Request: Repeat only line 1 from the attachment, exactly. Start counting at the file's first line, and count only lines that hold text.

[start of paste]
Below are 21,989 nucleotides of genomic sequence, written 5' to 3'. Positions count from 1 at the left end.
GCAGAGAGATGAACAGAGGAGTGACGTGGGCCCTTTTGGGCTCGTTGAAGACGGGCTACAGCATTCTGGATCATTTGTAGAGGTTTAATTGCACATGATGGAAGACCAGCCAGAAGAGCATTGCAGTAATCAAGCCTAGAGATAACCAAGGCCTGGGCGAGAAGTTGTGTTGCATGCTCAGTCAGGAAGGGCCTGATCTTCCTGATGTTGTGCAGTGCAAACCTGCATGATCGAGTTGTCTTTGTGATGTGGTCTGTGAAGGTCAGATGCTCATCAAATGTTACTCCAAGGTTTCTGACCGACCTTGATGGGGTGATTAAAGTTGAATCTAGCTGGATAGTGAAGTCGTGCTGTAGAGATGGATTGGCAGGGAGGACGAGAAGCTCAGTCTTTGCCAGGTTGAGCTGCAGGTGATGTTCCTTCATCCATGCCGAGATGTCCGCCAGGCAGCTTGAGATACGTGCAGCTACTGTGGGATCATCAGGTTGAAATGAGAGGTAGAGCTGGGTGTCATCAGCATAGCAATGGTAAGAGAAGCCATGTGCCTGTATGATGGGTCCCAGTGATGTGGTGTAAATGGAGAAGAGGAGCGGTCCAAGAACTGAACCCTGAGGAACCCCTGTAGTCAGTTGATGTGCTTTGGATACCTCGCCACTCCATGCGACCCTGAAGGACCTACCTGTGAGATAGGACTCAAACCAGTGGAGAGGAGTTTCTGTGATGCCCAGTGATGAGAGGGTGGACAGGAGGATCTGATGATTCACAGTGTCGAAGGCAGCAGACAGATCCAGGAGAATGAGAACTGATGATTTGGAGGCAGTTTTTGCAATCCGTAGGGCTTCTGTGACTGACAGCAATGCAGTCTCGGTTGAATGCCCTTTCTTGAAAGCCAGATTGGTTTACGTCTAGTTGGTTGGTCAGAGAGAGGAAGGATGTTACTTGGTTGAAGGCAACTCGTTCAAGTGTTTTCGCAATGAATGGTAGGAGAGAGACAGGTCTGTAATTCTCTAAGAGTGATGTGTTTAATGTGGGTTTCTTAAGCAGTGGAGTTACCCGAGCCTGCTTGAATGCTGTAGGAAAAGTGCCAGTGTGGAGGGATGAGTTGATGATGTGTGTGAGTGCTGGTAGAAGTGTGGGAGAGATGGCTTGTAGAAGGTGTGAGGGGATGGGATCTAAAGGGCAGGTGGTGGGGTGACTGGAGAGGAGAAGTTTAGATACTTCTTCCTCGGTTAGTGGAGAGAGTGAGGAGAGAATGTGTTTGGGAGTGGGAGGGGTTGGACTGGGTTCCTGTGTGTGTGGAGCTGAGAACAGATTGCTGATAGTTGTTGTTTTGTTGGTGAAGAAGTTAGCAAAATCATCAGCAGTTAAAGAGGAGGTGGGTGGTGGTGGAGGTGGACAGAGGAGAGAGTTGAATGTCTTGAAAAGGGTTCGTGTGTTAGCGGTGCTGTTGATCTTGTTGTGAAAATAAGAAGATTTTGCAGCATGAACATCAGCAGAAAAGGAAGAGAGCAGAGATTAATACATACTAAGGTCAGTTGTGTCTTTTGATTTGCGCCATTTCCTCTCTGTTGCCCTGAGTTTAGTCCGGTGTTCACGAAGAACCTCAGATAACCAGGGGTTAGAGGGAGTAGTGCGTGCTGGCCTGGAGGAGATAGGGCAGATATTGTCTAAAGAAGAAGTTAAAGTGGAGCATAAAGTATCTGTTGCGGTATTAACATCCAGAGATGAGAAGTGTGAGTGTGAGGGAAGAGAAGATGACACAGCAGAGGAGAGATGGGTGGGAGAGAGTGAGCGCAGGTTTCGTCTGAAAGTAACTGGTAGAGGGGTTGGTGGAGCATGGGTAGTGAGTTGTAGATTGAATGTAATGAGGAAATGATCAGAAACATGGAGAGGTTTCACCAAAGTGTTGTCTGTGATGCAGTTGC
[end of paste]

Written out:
Below are 21,989 nucleotides of genomic sequence, written 5' to 3'. Positions count from 1 at the left end.